I have completed my preliminary analysis of hull structures in Traveller.
The short version: at TL14-15, using bonded superdense, most combinations of
displacement, density, and acceleration **are** feasible up to
1,000,000 dtons. At progressively lower TLs and material strengths, however,
the extremes become less and less feasible. This particularly affects
heavily armored non- starships and planetoids with high accelerations --
i.e., monitors and battleriders. The long version follows.

#### Methods and Assumptions

A spacecraft hull can be modeled to first order as a free-standing column, "resting" on its drives. (This is analogous to treating a water-borne vessel as a beam supported along its length, which is the standard starting point for naval architecture.) For my analysis, I have slavishly followed the method outlined in Space Mission Analysis and Design, 3d. ed. (SMAD III), Wertz and Larson (ed.s), 1999, pp. 459-494. I assume (with SMAD III) that the column is thin walled (radius/thickness < 0.1), supported only by its walls (monocoque construction), with its mass uniformly distributed along its length.

For dimensions, I used the "large cylinder" values from Fire, Fusion, & Steel (1996): length:beam = 3.5:1. Most canonical ships for which dimensions are given (e.g., Kinunir, Azhanti High Lightning, the deckplans in Traders and Gunboats) are closer to these proportions than to the other choices for cylinder (actually, AHL is more like 7:1). They are also the best match for the dimensions specified for GT vessels (per GURPS Space).

For loading, I assumed that the hull is constructed to withstand forces equal to (drive rating) * (loaded mass) in any axis -- axial, lateral, or bending moment. This is likely to overestimate normal loads, but seriously underestimate loads from aerodynamic forces, occasional collisions, and weapons effects. Other than this, I did not provide for unusually high margins of safety in the designs (beyond what SMAD III recommends: 1.1 for yield strength, 1.25 for ultimate strength). This is consistent current shipbuilding practice, and with descriptions of naval design standards in canon:

"In emergencies, the [Azhanti High Lightning] can utilize its limited streamlining to allow a direct fuel skim of a gas giant... There are three dangers to this procedure; all are called for by the very design of the ship, by the costs of the design, and the realities of structural integrity... "Loss of Fuel Deck Integrity. The severe buffeting may cause one or more fuel decks to leak or buckle, resulting in a failure to retain fuel. This is an accepted part of the total ship design... While there is a potential loss of 9600 tons of fuel, the actual loss is statistically much less, and is considered to be acceptable by the naval authorities." Supplement 5, p. 43. (1980)

Finally, I had to make some assumptions about the properties of ultratech hull materials, particularly crystaliron, superdense, and bonded superdense. Each of these is rated in canon for density and for "toughness" relative to hard steel. Fire, Fusion, & Steel (1993), p. 37, describes "toughness" in detail:

"Face-hardened armor is an illustration of two competing values in armor plate which, for purposes of simplicity, we gloss over in Traveller, those properties being hardness and toughness. Hardness is the ability to resist any deformation at all, and it is usually associated with a certain brittleness. Toughness is the ability of the armor to absorb energy without shattering, and usually is associated with a certain elastic character. By way of illustration, glass is extremely hard but not very tough. Rubber is very tough but not extremely hard.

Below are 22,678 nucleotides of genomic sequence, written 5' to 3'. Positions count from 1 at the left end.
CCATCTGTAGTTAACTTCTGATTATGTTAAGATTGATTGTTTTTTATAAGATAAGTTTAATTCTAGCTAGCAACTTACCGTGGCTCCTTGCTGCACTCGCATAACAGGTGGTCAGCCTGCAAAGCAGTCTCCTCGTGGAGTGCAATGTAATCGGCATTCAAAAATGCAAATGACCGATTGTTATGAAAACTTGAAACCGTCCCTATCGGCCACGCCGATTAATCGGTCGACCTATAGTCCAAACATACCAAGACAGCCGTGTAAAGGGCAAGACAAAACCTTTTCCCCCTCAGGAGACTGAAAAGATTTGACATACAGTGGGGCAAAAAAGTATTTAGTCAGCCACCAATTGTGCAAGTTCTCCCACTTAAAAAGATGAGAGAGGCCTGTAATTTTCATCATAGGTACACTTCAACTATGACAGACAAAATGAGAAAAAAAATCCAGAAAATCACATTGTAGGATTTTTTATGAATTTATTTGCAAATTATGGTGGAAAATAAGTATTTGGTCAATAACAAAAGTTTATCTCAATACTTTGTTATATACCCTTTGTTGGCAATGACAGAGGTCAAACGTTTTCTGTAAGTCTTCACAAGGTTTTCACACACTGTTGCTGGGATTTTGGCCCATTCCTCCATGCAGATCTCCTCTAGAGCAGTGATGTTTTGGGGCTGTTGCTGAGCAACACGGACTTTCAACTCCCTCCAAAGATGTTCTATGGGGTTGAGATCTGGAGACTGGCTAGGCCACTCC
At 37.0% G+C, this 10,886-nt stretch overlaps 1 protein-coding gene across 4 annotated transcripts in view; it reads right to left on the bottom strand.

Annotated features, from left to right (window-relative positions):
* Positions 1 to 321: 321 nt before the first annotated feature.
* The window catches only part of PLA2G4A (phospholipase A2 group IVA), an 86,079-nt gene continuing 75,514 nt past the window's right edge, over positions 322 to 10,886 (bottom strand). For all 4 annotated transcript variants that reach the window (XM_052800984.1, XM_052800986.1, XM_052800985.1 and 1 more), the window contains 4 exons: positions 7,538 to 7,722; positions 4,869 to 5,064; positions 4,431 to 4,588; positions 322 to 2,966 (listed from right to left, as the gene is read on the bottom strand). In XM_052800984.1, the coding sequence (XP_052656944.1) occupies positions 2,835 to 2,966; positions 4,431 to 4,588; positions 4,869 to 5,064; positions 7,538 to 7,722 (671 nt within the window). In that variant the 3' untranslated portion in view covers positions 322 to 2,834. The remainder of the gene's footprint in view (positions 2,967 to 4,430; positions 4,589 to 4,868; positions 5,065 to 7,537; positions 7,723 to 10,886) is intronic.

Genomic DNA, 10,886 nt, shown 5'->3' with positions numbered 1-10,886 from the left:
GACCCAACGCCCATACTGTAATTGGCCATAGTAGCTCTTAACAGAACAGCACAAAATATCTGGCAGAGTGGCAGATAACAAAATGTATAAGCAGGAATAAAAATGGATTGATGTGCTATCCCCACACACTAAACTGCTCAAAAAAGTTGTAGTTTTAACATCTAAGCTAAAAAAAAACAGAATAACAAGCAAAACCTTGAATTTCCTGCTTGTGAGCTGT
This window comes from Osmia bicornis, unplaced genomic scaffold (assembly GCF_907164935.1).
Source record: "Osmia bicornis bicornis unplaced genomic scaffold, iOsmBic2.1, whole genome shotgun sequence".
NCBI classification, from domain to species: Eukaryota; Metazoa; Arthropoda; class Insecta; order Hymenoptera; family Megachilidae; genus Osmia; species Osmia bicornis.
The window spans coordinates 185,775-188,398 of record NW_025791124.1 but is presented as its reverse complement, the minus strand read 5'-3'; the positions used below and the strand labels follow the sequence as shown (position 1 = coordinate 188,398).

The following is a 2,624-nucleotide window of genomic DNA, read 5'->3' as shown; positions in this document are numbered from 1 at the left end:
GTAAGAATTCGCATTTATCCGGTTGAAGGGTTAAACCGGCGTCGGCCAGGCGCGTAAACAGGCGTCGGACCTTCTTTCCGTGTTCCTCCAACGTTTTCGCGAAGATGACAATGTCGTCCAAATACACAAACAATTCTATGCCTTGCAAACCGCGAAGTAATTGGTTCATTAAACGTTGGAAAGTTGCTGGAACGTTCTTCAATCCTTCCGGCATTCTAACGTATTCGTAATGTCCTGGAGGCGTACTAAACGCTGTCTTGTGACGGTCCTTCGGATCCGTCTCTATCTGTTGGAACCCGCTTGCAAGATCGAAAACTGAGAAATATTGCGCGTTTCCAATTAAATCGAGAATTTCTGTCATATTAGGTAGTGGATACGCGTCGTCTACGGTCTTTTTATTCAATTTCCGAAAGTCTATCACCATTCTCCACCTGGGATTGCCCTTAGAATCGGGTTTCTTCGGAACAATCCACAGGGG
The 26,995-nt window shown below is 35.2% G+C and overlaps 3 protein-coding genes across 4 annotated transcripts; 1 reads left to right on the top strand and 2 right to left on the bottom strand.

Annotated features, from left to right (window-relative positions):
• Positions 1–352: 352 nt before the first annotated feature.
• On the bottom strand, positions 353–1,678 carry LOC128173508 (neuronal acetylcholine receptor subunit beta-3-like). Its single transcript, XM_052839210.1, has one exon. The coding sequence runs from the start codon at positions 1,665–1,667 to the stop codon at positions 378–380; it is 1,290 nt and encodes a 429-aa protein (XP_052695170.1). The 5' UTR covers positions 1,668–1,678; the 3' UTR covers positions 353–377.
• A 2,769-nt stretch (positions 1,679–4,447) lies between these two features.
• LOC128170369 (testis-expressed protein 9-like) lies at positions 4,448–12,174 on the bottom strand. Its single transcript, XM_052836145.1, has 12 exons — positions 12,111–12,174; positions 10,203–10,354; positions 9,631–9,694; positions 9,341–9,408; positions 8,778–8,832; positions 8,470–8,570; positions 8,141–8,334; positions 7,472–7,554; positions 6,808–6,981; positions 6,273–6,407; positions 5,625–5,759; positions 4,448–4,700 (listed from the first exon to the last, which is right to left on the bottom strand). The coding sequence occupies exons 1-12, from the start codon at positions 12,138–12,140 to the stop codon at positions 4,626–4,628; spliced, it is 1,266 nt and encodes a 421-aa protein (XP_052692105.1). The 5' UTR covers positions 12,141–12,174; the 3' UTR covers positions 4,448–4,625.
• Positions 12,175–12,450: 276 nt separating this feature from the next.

"Armor which is very hard will cause small shells to shatter when they hit it and cause no damage, but larger shells will shatter the armor and pass completely through it. Tough armor does not suffer the massive shattering that hard armor does. Face-hardened armor combines both characteristics in one plate by taking a plate of very tough armor and hardening only the face of it. Small shots shatter against it while larger shots crack only the outer surface and are stopped by the more elastic part of the plate.

"Although this is an interesting subject with some interesting effects on armor and protection, we have decided for purposes of game simplicity, to lump both characteristics into a generalized "toughness" rating, which represents the ability of armor to resist penetration by all projectiles."

This discussion focuses on the properties of materials as armor, and gloss over their structural properties (not surprising, from what was originally a wargames company). Toughness as an engineering quantity is the total amount of energy a material can absorb before it ruptures; for a ductile material, toughness is roughly equal to its ultimate strength times its maximum elongation (how far it can stretch before it breaks); for a brittle material, it is about half that much (and they don't stretch very far). Hardness is basically given by the ratio of stress (force applied) to strain (amount of stretching), up to the point where brittle materials break and ductile materials are permanently deformed.

Based on this, I have based the assumed structural properties of the ultratech materials on hard steel; this seemed to be the most reasonable approach. I multiplied both the yield and ultimate stresses (strengths) by the listed Toughness. I kept the stress/strain ratio (Young's modulus) and maximum elongation the same. (I'll address the effects of varying the hardness towards the end.)

#### Results

In accordance with SMAD III, there are actually two requirements that a hull must fulfill: strength and stability. That is, the structure must not only be strong enough to support the required loads, but it must also be stiff enough to resist buckling under them. These two requirements lead to two different formulae for hull structural volume (in m3):

- Strength: Structure = vol^(4/3) * a * p / (1000 * T)